Sullivan talks 'Bathroom Bill'

Category:  News
Thursday, April 14th, 2016 at 11:22 AM
Sullivan talks 'Bathroom Bill' by Dakota Palmer

On April 5, Dr. Stephen Sullivan, assistant professor in the English and Philosophy Department, gave a lecture at the Edinboro University/Porreco College Lecture Series titled “Transgender Rights and Bathroom Bills.” During this lecture, Sullivan highlighted some key definitions such as transgender, cisgender and gender dysphoria. He also explained the main differences between sex and gender: sex is biological and anatomic. Gender is socially determined.

 “I have been involved in gay rights issues for decades. I have gay relatives and friends and a general concern for social justice for disadvantaged minority groups,” said Sullivan.

The main focus of his lecture was transgender bathroom bills. Many Conservatives throughout the nation have proposed bathroom bills that would prevent transgender people from using the bathroom of their choice.

In February, Charlotte, N.C. passed a local ordinance that granted protection to the members of the LGBT community in areas of public accommodation. This allowed transgender people to use the bathrooms of their preferred gender.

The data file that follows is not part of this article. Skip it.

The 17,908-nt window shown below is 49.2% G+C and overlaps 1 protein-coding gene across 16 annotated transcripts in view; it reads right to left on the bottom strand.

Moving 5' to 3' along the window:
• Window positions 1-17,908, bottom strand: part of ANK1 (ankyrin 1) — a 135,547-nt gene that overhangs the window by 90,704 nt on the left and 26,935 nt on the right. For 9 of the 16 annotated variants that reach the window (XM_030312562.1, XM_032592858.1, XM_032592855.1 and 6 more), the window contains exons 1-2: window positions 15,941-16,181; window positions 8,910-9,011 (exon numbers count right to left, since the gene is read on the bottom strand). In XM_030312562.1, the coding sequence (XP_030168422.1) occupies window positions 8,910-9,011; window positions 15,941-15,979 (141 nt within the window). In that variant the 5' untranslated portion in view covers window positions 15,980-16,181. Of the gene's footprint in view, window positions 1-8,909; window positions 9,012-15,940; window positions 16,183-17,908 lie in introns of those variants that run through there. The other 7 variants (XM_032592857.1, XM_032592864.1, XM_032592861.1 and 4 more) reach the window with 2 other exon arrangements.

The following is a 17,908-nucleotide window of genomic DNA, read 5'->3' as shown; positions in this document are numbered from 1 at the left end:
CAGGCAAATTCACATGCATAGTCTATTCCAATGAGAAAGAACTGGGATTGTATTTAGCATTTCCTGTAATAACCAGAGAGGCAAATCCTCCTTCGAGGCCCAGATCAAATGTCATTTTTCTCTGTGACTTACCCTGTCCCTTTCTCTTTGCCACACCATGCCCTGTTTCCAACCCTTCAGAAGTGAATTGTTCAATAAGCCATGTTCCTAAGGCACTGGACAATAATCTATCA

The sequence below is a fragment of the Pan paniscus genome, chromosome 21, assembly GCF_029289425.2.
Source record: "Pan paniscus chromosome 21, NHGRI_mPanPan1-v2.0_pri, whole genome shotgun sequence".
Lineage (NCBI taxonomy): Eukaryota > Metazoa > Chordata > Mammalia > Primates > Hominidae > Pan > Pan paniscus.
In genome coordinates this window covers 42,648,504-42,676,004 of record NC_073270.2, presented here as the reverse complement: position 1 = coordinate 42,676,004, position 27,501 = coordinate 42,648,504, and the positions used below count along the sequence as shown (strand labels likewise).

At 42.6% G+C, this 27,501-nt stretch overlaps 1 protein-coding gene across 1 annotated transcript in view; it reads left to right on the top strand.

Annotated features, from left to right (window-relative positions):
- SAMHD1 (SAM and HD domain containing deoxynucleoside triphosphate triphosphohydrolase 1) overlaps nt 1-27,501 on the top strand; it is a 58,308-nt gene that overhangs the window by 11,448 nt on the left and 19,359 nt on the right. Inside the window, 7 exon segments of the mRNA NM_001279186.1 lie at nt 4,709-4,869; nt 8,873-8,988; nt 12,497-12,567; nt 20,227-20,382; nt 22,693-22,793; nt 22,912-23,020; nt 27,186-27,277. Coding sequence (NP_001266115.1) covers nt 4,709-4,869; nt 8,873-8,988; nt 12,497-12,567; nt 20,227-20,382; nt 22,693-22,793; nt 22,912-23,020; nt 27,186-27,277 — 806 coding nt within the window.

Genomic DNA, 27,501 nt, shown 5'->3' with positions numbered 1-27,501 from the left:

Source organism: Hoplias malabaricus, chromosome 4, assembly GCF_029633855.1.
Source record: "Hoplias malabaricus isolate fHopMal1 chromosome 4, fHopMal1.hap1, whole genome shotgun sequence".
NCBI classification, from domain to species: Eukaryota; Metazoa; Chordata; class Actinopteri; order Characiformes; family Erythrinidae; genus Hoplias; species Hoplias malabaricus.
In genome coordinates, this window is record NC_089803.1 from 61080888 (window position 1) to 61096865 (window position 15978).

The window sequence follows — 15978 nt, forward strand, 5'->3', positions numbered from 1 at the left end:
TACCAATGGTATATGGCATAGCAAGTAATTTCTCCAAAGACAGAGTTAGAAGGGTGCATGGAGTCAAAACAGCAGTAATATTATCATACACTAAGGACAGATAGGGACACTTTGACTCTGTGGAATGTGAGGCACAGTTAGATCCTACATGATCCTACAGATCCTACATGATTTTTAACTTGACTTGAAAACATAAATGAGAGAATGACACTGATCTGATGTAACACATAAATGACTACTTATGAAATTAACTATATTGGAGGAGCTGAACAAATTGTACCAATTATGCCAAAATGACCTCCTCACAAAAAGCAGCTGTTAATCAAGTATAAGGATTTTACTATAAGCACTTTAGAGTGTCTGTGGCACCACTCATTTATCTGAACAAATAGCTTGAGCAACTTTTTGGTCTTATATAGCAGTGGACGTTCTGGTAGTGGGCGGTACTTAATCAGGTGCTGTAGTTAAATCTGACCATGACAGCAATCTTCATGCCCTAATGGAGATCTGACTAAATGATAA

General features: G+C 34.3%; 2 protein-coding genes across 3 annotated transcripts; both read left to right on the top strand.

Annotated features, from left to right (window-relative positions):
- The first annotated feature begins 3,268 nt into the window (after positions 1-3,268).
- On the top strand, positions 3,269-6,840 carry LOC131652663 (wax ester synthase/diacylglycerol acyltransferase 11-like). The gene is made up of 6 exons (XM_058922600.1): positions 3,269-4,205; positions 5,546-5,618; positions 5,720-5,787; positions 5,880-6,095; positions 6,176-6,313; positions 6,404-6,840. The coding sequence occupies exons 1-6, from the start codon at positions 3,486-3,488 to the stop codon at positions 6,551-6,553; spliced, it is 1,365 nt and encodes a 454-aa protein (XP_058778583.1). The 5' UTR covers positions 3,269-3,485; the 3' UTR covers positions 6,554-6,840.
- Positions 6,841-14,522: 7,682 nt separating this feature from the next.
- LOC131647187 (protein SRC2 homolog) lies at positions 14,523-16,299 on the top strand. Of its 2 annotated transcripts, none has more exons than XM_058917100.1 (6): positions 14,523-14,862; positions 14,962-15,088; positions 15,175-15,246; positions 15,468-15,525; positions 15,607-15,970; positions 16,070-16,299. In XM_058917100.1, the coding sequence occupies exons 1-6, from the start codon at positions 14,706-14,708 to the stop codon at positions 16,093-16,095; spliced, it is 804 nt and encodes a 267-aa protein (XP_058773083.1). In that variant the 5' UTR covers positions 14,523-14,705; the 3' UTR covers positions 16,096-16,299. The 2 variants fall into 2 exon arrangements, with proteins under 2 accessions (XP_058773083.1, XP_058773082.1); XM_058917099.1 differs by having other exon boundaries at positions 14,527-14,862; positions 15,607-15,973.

In March, North Carolina’s state legislators passed the House Bill 2 (HB2), which is also known as the bathroom bill. This bill forbids any local governments from creating ordinances that grant protection to people based on sexual orientation or gender identity.

Corporations and celebrities are speaking out against HB2, which could ultimately hurt economic growth in North Carolina. PayPal decided against building a global operations center in Charlotte, which would have brought 400 new jobs into the state.

“This decision reflects PayPal’s deepest values and our strong belief that every person has the right to be treated equally and with dignity and respect,” said President and CEO of PayPal, Dan Schulman.

Additionally, Coca-Cola is calling for the state to repeal the bill. Some national sports organizations have also said they might not hold sporting events in North Carolina anymore.

Musician Bruce Springsteen canceled a concert that was scheduled for April 10 in Greensboro, N.C. because of the anti-LGBT bill. In a statement released on his Facebook page, Springsteen said, “To my mind, it’s an attempt by people who cannot stand the progress our country has made in recognizing the human rights of all of our citizens to overturn that progress.”

He added that there is no rational basis for the concerns of trans women using women’s restrooms. However, many anti-LGBT people have appealed to people’s fears and have made members of society “frightened at the thought of trans women in women’s bathrooms” Sullivan said.

“There is no rational basis for these concerns,” Sullivan said. “The pattern of misconduct—it isn’t there.”

In 2015, the University of Toronto removed the gender-neutral bathrooms on the campus after male students were found recording the females showering.